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End-of-Year Prep: Is Your Board Ready?

Finally– you can see the light at the end of the tunnel. Your end of fiscal year is approaching, but your work is not quite done yet. Budget and financial matters are typically the focus for the end of the fiscal year. However, this time also provides an excellent opportunity for nonprofit board members to look back on the year and perform some much-needed housekeeping.

For example, looking back on your board governance and organization management should definitely be done annually. What better opportunity than the end of the fiscal year? Here are some thoughts on what will make a useful end-of-year checklist.

nonprofit board of directors
 

End of Year Board Preparation Checklist

Financial Oversight

Meeting a board member’s legal or fiduciary duties is a much greater task than most board members initially realize. Protecting the organization financially is a big task, and just maintaining a status quo usually doesn’t cut it. A thorough review of the budget and all the possibilities for how to spend any surplus monies is definitely worth it. Taking the time to truly tie your budget to your mission can better serve your organization.

Before the new fiscal year begins, review and approve the budget for the upcoming year. This is an important planning exercise that confirms your mission and strategic plan. Take the time to ask the executive director and staff how they developed the budget so that the board understands the direction.

Most tax exempt organizations file one form of the IRS Form 990, which must be filed the 15th day of the fifth month after the end of the fiscal year. Boards should always review the prepared 990 before it is submitted. In fact, most boards have a Form 990 review policy documented.

Staffing

The end of the fiscal year is a good time to do board elections and staffing assessments. Many boards do elect the director at this time, as well as any other officer or committee positions. Just make sure you are holding these elections in a manner consistent with your bylaws. Don’t forget to ask the executive director what staff additions or adjustments are probable in the coming year.

Often, boards also review the executive director’s performance at this time. Boards should have a formal review to provide candid and useful feedback to the director. The executive director’s job often changes as the organization changes, so an annual review is helpful to everyone. The formal review allows the board a consistent way to grow and evolve this job description (and compensation).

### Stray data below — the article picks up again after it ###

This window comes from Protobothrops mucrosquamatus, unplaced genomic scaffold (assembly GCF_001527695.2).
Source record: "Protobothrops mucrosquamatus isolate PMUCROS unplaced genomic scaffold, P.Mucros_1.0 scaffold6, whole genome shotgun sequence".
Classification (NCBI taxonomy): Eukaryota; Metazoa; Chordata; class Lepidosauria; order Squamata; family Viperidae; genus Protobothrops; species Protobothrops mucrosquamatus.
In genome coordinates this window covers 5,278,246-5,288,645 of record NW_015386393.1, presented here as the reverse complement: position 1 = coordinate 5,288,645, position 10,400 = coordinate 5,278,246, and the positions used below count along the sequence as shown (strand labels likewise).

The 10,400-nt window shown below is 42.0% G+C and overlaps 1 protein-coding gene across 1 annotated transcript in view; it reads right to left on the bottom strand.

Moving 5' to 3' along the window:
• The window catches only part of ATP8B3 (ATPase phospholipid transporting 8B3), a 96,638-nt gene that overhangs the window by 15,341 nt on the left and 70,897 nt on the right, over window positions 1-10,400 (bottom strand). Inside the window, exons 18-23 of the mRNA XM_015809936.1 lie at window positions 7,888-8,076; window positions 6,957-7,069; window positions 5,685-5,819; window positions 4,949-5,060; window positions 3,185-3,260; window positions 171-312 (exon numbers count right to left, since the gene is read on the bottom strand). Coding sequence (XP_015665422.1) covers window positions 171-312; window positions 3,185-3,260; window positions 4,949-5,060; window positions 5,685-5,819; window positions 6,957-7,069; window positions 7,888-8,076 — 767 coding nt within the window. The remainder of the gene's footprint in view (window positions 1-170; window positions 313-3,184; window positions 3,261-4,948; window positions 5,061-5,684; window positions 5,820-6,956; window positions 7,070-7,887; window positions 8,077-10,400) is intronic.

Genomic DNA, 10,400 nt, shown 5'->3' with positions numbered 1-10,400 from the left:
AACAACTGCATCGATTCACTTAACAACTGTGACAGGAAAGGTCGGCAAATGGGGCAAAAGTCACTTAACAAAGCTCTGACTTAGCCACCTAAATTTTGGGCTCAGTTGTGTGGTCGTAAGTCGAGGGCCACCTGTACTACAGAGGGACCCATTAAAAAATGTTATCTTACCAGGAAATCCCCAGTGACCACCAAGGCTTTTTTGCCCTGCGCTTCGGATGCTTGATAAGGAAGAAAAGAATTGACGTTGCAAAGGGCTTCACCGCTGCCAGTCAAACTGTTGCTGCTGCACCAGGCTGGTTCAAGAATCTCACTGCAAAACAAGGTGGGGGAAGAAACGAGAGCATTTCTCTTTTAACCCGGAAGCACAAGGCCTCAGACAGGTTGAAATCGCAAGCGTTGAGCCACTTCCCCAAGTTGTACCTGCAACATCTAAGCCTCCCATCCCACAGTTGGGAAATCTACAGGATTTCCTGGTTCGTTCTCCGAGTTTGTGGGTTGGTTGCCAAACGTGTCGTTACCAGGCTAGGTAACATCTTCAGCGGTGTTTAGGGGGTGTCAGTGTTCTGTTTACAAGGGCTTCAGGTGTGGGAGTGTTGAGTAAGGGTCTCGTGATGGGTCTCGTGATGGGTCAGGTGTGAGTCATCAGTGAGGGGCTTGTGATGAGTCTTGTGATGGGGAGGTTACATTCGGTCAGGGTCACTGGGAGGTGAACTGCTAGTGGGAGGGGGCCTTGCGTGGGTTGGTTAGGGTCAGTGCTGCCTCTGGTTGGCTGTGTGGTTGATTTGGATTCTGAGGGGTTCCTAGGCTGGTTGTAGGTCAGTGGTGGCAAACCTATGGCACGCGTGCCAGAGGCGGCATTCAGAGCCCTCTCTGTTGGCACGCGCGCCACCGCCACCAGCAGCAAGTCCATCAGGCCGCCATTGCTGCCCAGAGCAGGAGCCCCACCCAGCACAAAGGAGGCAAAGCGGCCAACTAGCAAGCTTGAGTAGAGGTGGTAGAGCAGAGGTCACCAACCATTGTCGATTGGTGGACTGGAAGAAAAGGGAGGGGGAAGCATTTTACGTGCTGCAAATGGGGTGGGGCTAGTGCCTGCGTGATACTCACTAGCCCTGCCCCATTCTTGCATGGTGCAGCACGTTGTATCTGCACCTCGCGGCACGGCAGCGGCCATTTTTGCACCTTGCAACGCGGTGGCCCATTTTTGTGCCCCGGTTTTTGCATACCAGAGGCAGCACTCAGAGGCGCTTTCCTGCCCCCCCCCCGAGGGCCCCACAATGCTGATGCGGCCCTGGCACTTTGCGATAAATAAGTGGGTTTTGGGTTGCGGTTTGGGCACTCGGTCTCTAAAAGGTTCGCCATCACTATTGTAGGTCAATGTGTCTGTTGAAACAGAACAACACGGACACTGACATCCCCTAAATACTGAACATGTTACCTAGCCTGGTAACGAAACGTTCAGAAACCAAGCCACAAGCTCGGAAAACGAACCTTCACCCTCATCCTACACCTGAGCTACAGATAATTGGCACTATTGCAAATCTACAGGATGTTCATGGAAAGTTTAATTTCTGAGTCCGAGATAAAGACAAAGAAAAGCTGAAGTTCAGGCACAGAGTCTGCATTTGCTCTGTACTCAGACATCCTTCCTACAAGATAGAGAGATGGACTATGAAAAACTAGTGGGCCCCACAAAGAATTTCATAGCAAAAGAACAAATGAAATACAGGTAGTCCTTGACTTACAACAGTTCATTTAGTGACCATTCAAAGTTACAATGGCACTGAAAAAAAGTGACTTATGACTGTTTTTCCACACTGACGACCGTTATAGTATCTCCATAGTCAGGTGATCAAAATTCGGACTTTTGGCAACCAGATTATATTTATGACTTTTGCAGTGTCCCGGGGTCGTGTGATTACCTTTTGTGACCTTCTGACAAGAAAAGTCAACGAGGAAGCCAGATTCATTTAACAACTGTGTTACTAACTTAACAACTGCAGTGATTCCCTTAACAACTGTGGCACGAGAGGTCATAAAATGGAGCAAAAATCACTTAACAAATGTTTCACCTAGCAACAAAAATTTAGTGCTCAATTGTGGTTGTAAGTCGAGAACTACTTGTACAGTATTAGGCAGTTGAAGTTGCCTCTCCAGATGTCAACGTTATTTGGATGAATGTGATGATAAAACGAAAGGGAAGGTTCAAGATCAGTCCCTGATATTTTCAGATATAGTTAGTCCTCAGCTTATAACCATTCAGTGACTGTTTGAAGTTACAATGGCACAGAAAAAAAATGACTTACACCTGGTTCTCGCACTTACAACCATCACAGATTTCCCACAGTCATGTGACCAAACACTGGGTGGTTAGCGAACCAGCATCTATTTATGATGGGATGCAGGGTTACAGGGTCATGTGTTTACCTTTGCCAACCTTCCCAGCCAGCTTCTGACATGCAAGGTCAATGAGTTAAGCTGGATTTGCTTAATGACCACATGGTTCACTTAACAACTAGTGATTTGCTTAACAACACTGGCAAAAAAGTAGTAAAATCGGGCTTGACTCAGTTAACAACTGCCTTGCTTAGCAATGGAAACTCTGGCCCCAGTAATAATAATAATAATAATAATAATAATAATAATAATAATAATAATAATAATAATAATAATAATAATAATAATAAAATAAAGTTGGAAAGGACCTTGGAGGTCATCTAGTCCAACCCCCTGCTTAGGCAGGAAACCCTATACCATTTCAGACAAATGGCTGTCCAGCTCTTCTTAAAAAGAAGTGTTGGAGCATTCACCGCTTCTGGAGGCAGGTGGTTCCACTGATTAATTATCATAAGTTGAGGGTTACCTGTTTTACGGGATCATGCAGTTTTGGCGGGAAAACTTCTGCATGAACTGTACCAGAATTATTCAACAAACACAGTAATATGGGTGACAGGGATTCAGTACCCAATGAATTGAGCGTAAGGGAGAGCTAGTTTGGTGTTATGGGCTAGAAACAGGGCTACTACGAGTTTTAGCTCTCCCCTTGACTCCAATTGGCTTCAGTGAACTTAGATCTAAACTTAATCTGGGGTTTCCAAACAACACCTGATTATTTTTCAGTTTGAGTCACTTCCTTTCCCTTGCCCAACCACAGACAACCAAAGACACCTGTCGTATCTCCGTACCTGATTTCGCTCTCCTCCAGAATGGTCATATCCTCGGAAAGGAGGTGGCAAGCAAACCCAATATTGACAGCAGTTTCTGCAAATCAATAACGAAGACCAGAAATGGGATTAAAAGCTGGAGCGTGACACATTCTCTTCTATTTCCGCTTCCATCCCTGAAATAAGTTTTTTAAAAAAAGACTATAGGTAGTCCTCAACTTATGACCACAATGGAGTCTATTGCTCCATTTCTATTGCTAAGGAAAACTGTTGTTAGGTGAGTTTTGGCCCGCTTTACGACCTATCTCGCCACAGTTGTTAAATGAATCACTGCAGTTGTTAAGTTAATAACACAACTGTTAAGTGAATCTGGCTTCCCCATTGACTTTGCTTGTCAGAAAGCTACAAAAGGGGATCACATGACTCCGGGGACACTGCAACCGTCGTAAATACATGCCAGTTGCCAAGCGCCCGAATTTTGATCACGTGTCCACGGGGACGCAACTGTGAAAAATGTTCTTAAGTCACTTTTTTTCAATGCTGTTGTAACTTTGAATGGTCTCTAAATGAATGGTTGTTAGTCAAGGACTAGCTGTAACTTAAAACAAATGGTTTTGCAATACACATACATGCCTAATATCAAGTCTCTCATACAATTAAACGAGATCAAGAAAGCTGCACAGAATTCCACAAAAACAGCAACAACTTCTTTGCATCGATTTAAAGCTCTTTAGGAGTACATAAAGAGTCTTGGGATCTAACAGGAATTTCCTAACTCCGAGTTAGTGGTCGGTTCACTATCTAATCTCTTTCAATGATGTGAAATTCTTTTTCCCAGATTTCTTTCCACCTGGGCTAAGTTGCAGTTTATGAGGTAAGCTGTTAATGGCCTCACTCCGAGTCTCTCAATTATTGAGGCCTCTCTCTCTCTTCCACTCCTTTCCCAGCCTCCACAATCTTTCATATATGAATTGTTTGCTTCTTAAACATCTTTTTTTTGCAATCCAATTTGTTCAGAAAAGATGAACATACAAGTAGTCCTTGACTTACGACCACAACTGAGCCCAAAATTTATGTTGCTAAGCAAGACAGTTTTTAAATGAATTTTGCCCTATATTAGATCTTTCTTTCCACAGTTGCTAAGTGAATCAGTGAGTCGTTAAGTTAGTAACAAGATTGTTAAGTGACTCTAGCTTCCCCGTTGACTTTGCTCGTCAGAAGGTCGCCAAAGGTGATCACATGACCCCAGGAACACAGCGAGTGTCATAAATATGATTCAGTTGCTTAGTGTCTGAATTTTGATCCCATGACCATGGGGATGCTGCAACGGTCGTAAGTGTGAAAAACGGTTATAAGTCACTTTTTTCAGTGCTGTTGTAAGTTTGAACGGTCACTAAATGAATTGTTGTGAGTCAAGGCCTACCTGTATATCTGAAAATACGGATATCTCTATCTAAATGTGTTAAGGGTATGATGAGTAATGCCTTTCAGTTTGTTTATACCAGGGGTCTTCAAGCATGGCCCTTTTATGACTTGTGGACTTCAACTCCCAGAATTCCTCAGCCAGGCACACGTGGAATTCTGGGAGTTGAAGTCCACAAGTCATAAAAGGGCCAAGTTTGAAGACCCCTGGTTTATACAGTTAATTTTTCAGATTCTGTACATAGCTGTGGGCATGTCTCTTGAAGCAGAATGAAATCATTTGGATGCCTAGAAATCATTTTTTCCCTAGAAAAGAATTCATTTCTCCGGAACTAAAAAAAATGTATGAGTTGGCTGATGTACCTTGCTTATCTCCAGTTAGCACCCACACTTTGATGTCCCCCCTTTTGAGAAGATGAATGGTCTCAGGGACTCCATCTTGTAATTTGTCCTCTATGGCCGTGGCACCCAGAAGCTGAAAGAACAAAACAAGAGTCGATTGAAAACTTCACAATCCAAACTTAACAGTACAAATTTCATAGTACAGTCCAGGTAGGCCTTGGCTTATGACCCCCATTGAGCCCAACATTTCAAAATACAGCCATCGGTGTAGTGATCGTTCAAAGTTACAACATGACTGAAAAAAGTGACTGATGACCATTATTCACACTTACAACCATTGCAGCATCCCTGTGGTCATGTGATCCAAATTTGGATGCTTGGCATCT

The board should also review its own performance, as well as its current composition. This will provide insight and a future plan for recruiting new board members and making committee changes that are needed.

RELATED: Board Member Exit Interviews: Do You Do Them?

Legal Compliance

The end of the year presents an ideal opportunity to review any legal matters that arose over the last year. Doing so prepares boards for any open legal issues being carried into the new year, as well as planning for future issues. This is also a good time to verify required licenses, permits, insurance, and other compliance issues are in order for the new year.

Planning

Many boards focus just on compliance matters at the end of the fiscal year, but this time is a great time for planning. Review your mission statement. Are you doing activities that are outside of the scope of that mission? If so, does your mission need to change? Assess your organization’s risk areas, and develop a risk management policy. Schedule future meetings to ask questions about what you can do to make your organization more successful.

RELATED: 6 Tips for Perfect Board Meeting Preparation

Nonprofit Board End-of-Year Planning: An Ongoing Process

You probably can’t do all this in one meeting, but the end of the year is a perfect time to get discussions started. Many boards plan their end-of-year meetings to make sure they cover all these topics. Some boards spread these meetings over the entire year to make sure they discuss everything. The schedule is best left to you, but these topics will help you close out the year with an eye on the bigger future picture.


Interested in how to make your board of directors more productive through the effective use of technology? Boardable is a software platform that centralizes all communication between you and your board. Find the best meeting times, securely store all of your documents, archive discussion threads and more—all in one place. Click below to schedule a demo with a member of our Boardable team.

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